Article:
Shingles is a painful skin and nerve infection that occurs when the chickenpox virus is reactivated in older adults who had chickenpox as children. The vaccine helps prevent reactivation of the virus.
Researchers led by Sinead Langan from the London School of Hygiene and Tropical Medicine examined data collected from more than 766,000 Medicare beneficiaries between 2007 and 2009, and found that the vaccine reduced the rate of shingles by 48 percent overall.
However, the vaccine was less effective in seniors with weakened immune systems, according to the report published April 9 in the journal PLoS Medicine.
The vaccine reduced the rate of a painful shingles-related complication called post-herpetic neuralgia by 59 percent, the investigators found.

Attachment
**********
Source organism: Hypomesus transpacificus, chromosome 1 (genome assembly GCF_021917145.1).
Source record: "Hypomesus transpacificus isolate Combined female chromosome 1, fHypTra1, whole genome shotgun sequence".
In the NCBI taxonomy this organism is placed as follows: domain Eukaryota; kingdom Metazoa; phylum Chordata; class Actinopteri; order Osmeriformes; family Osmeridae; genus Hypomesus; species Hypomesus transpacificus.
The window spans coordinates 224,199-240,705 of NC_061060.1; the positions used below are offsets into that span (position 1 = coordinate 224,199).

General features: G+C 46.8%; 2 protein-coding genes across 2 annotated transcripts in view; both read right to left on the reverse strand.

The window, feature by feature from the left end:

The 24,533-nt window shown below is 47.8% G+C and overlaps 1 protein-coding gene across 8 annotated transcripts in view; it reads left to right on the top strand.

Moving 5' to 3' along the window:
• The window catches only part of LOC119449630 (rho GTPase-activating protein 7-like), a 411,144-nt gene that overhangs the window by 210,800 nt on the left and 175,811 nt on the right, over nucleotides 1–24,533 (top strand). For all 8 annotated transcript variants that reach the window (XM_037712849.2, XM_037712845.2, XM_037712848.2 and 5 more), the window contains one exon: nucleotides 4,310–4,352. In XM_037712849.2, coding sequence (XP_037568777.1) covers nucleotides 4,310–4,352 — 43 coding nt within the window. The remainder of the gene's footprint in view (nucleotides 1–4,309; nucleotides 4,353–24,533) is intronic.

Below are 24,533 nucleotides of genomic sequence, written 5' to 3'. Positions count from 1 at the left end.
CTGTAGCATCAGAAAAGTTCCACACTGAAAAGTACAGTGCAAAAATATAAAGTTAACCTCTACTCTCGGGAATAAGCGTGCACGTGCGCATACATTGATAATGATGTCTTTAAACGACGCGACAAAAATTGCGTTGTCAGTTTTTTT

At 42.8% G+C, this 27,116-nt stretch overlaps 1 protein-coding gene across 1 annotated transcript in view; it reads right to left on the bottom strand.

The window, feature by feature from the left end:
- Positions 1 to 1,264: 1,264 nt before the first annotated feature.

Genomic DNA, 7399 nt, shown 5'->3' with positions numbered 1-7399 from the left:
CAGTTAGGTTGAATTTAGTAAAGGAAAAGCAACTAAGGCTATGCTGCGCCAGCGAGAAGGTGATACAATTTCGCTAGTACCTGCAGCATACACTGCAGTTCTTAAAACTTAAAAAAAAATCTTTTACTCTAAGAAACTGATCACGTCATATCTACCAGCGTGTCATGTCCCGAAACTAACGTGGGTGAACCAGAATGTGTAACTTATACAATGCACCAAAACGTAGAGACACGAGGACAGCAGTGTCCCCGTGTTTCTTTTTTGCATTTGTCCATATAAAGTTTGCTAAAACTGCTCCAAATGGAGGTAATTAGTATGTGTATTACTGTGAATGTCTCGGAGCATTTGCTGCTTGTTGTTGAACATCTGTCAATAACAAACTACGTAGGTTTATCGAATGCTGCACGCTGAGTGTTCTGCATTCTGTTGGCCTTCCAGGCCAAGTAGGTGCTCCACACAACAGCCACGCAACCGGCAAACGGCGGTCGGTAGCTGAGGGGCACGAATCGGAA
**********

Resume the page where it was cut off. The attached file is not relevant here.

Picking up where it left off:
Despite its effectiveness, less than 4 percent of the seniors in the study had received the vaccine. Rates of vaccination were particularly low among blacks (0.3 percent) and people with low incomes (0.6 percent), according to a journal news release.
"The findings are relevant beyond U.S. medical practice, being of major importance to the many countries, including the U.K., that are actively considering introducing the [shingles] vaccine into routine practice in the near future," Langan and colleagues concluded.
The U.S. National Institute of Allergy and Infectious Diseases has more about shingles.